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Thread: Your Thoughts on Para Ordnance 1911's?

  1. #1
    Regular Member Sig229's Avatar
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    Question Your Thoughts on Para Ordnance 1911's?

    I went to the gun shop to browse today and saw a Para Ordnance P12 for sale. I really like the feel of it and REALLY like the 12+1 round capacity of .45ACP.

    I like 1911'a overall, but really dislike the 7 or 8 round magazines.
    Its my opinion that in this day and age when you may encounter multiple attackers and they will most likely have high capacity magazines, that 7 rounds just isnt enough firepower, even if it is .45. But again, thats just my opinion.

    Currently, my every day carry pistol is a Sig Sauer 229 in .40 and it serves me very very well. But Im looking for a new toy I guess.

    I have heard some people say that they "heard" of problems with PO pistols, nit every one that has said that was always speaking from second hand information. Never actually seeing it.

    So, I would like to hear your thoughts and experiences on PO pistols. Specifically the high cap models. And what does teh recoil on a smaller .45 compare too?

    Thanks!

    Here's a pic of what the P12 I looked at is like:


    Last edited by Sig229; 02-20-2012 at 07:04 PM.
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    Founder's Club Member thebigsd's Avatar
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    I don't have any personal experiences with them but I have heard good things in general. Their "lifetime warranty" is supposedly questionable though. You may want to check out this thread.

    http://forum.opencarry.org/forums/sh...ad.php?t=99537
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    Picked up a GI Expert in Nitride finish a couple weeks ago. It has 250 rounds through it and has been getting better each time I shoot it. I ran into some feeding issues during the first 150 rounds or so but they've been getting less and less. I picked it up with the intention to modify it and learn about 1911s. It's not the greatest gun I've shot but for $500 it works pretty well.

  4. #4
    Regular Member Dreamer's Avatar
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    As the unofficial OCDO Para Ordnance Evangelist, I will chime in first.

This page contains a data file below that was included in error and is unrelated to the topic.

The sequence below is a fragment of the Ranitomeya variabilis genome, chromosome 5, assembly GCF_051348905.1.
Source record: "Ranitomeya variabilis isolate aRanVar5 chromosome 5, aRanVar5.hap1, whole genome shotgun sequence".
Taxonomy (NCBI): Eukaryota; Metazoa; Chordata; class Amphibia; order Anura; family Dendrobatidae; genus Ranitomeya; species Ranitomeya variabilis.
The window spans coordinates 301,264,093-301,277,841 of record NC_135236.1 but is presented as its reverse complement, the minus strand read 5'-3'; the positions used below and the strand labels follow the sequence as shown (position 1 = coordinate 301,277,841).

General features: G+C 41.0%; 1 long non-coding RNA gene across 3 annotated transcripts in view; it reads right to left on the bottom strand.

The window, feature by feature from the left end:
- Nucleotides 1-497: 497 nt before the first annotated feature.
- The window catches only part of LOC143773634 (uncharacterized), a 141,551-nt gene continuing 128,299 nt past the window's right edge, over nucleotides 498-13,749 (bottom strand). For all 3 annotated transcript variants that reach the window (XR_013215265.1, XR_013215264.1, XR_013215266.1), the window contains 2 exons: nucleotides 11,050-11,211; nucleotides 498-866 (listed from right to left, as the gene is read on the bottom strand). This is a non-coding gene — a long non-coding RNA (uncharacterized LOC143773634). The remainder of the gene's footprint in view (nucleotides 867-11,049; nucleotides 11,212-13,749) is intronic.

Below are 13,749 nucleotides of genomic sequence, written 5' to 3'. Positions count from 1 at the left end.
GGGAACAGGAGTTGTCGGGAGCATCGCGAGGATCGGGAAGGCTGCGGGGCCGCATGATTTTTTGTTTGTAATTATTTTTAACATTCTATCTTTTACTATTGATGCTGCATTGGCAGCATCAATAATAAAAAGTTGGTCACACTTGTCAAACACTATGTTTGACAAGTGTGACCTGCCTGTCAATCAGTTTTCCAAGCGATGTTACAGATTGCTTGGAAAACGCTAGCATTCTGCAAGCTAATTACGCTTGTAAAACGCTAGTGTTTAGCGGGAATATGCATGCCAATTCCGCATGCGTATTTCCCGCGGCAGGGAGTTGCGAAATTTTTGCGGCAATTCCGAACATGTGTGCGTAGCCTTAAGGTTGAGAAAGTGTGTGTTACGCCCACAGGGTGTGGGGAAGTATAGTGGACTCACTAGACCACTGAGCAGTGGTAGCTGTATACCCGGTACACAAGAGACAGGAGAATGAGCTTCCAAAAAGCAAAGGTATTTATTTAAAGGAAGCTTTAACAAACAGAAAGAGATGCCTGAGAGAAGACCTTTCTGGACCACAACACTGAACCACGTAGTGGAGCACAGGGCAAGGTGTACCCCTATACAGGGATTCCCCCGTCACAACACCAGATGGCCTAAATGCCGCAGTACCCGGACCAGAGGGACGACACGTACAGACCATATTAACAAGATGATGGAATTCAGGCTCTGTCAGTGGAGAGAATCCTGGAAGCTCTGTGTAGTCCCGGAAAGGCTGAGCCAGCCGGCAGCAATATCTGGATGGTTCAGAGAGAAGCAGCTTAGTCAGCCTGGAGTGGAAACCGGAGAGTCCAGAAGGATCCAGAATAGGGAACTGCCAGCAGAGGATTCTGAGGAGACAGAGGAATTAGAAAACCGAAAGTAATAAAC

I own a custom-built Para S-14.45 Limited that was built for me by Novaks. It is, without a doubt, one of the finest guns I've ever owned.

    I use it for EDC when I am in jurisdictions where OC is allowed. I use it for USPSA competition. I trust my life with my Para. And I would suggest that you can do the same.

    Para makes GREAT 1911s. Their double-stacks are a little onthe thick side in the grips, and are difficult to find third-party grip panels for, but they are utterly reliable, made to high specifications, and are competition-accurate and reliable right out the box. (of course, a little custom work never hurts!)

    I have shot the GI-Expert (single stack) version of the Para and it shoots just like a Colt.

    I've shot every model in the "P" line--P-14, P-12, P-10, both SA and LDA, and they are all fine guns.

    The complaints that most folks have with Paras comes from two time periods in the company's history. First, when they were just making receivers (and people were fitting them with their own uppers) there were (as you can imagine) a lot of cobbled-together hack jobs that were not reliable, and the gorillas that made them blamed Para.

    Second, during the period when Para was moving their entire manufacturing operation to Charlotte NC from Canada, there were some pistols that left the factory that weren't quite up-tp-spec. Para has addressed these issues, and provided (and continues to provide) excellent customer support for their customers.

    One of the great things about double-stack all metal 1911's is that they have VERY low perceived recoil--even the compact and sub-compact models. Compared to a Glock 36, the Para P-10 is a dream to shoot. Compared to a single-stack compact 1911 like Kimbers, the P-12 and P-10 are like a completely different gun. All that extra ammo, the bigger all-steel mags, and the extra weight of the all-metal frame present a lot of mass against recoil, and they are just MUCH more comfortable (and accurate) to shoot.

    You DO need to hold them correctly though. Some people have FTF or FTE issues with subcompact .45acps (regardless of make or model) and 99 times out of 100, this is due to "limp-wristing". Smaller grips are harder to hold securely, and if you don't hold fast to a sub-compact 1911 (or any sub-compact .45acp) it won't cycle reliably.

    If you want a Para, I would STRONGLY suggest you borrow or rent one and shoot it. Then buy one. You won't regret it. They are made to a very high standard of fit and finish, come from the factory almost competition-ready (in my experience) and are utterly reliable for EDC.